Having been here at Duke for four years has inoculated me to the disease of crippling failure, especially sharing a classroom with peers who are naturally more gifted than I’ll ever be. Be it the very first week of school when I was rejected from both student comedy groups; when I received deafening silence and pained facial expressions from my peers during and at the end of a table read of my work because it sucked; when I was told by a professor that “nobody should try that hard to understand anything you write”; or, on a less serious note, when I’d dance at Shooters. (Seriously, a friend of mine, an animal lover, said my dancing hurt her eyes so much, and she’s seen actual wounded gazelles on her DukeEngage trip that have moved more gracefully than I dance.)

My early work was abysmal. But I got better. I’ve gained confidence in my abilities, to the point where I’ve decided to forfeit the cash value of my biology degree and sign myself up for constant struggle and uncertainty in a fickle industry. For a chance at doing something I know I’ll love. And I may be biased, but that, to me, is nobler than getting into a profession where your heart is not in the work but in the path to financial security. I know too many friends that are beginning this new chapter of their lives like this.

Viola Davis, upon winning her first Academy Award said, “I became an artist — and thank God I did — because we are the only profession that celebrates what it means to live a life.”

This is why I hope to succeed. We are in the profession of celebrating the stories of struggle, lost love, humor in darkness throughout all aspects of the human condition across time. There’s this long, internal battle within myself to strike a balance between perfection and being expressively creative — these two forces are constantly at odds with one another, but are both so necessary for art, for life — so that I have a coveted voice, a style and perspective to funnel my career through. But I’m 21 and lived a middle class life and went to Duke. So my voice is nascent. But the advice I’ve been given is to fake it until you make it because one day you’ll find your voice. One day, you’ll find a way to both make a living to survive and also embrace your art like its messy muse, life.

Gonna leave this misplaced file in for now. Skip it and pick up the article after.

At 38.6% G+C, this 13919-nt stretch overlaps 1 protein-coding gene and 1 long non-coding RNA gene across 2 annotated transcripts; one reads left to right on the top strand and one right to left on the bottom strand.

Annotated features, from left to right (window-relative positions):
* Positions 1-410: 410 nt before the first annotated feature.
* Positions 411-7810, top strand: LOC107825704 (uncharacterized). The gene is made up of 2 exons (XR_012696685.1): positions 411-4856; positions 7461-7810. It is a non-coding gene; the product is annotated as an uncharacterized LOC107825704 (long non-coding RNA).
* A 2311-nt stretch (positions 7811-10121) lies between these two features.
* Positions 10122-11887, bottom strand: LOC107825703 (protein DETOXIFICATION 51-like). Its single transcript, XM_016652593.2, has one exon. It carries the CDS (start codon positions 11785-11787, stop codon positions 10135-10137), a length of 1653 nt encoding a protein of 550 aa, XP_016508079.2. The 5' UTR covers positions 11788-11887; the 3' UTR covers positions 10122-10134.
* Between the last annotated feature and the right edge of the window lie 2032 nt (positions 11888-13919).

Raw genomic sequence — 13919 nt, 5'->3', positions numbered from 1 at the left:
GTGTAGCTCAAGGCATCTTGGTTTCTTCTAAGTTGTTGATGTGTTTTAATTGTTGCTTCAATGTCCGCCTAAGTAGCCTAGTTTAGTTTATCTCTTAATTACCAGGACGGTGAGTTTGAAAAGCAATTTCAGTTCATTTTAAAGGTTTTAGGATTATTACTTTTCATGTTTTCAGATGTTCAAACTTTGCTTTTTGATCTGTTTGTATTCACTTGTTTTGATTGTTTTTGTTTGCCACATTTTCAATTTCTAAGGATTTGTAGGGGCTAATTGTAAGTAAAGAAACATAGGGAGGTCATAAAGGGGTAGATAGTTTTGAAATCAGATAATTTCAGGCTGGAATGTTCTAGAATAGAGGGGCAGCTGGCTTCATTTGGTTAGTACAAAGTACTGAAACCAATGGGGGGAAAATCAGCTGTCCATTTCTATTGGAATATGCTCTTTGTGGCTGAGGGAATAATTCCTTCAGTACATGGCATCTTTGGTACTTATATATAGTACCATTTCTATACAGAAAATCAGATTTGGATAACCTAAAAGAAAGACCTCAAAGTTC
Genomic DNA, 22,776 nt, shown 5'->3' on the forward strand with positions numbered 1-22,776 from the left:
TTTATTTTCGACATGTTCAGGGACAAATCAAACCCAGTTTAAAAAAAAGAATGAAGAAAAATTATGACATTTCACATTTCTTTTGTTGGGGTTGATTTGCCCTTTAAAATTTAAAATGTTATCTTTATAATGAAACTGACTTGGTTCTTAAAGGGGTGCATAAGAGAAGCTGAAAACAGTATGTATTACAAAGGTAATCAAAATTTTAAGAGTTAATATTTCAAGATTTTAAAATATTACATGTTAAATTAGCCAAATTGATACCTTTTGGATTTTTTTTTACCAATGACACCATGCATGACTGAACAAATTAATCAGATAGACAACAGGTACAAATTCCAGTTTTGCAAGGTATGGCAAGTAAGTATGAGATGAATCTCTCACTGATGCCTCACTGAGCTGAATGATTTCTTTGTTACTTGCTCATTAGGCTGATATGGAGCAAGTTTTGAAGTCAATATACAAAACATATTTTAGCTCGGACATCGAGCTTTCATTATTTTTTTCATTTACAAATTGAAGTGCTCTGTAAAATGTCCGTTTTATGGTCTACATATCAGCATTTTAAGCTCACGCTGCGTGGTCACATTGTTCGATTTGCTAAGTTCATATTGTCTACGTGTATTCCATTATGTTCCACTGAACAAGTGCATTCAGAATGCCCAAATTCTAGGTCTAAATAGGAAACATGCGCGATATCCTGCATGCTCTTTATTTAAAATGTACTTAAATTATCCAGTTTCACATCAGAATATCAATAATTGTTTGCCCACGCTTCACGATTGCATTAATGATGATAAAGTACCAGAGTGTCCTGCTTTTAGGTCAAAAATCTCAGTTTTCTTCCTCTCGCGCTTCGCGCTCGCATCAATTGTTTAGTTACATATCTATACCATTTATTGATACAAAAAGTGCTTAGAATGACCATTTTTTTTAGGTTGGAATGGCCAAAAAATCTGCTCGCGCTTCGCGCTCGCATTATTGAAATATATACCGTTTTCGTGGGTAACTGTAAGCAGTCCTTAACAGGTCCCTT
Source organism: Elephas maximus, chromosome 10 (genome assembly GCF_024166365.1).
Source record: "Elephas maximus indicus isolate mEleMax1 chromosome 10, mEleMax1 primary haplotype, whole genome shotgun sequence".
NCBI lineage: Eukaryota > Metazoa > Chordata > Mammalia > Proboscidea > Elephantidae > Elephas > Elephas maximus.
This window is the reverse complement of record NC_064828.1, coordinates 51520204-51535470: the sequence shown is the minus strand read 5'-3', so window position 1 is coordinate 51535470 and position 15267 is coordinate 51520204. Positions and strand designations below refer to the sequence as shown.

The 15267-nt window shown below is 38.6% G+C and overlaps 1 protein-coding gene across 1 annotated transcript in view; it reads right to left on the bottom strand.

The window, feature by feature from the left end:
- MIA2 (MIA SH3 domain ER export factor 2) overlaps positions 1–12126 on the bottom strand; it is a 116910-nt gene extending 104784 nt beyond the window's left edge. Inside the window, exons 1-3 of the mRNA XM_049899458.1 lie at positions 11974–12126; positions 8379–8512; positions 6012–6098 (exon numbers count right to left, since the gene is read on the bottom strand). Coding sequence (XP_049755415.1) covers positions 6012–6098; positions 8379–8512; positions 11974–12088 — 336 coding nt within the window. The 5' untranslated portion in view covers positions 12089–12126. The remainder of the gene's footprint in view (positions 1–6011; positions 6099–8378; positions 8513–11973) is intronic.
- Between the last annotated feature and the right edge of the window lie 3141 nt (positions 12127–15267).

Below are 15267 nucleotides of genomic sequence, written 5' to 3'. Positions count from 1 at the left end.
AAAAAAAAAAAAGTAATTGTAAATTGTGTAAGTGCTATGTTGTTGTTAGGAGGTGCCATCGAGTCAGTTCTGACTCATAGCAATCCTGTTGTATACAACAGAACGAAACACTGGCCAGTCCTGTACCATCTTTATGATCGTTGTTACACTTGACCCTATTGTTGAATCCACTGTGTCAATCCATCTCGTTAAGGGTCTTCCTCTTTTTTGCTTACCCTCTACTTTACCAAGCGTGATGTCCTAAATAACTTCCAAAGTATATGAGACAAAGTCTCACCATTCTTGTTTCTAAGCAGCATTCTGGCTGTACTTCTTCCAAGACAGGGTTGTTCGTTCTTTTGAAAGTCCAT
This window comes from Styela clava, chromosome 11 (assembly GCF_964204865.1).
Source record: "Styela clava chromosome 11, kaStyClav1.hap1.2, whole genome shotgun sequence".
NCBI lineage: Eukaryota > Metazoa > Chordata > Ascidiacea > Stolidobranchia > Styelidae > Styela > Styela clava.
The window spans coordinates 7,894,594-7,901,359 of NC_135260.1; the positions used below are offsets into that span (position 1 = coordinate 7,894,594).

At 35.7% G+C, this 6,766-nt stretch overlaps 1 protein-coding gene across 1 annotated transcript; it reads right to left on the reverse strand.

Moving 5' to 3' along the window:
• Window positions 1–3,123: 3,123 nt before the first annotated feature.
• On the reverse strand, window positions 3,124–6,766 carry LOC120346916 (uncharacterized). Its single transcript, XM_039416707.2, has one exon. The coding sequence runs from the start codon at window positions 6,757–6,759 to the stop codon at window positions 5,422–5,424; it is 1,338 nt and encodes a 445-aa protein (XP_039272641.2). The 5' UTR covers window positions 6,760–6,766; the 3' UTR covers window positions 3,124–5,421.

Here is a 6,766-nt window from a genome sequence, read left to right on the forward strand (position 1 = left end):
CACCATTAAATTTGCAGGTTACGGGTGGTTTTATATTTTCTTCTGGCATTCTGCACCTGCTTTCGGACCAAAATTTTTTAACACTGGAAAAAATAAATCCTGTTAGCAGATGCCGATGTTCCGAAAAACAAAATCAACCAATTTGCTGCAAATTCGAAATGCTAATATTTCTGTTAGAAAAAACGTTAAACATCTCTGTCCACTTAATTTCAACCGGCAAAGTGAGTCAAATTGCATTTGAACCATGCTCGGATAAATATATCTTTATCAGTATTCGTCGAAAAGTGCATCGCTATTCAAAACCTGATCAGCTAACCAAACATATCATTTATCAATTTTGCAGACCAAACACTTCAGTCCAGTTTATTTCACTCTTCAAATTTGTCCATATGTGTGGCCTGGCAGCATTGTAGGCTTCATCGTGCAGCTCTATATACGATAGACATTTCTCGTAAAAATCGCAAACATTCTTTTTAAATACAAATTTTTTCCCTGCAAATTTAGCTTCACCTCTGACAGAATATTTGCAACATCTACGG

You cannot expect things at Duke, in your career, in your personal life to be perfect or as expected. We do not go into this career path expecting overwhelming success, fame, riches or social approval; we do it because we have to quench our muses. That is the fight you must fight, not just alone, but with beautiful people in your life who will love and support you along the way. And the best way to cope, I’ve found from talking to alumni in the industry, is to learn to be okay with that and not give a s--- about what anyone else thinks. If you may not be where you want to be, the smaller successes in life, the relationships you’ve made, the people you’ve helped and the work you have produced will be your reward of a life well lived. It’s not going to be perfect, but you have to be okay with that. You just have to.

And with that, goodbye Duke. I will miss every bit of you. And thank you for the thrill of it all.

Dillon Fernando is a Trinity senior, Recess culture editor and former Recess editor.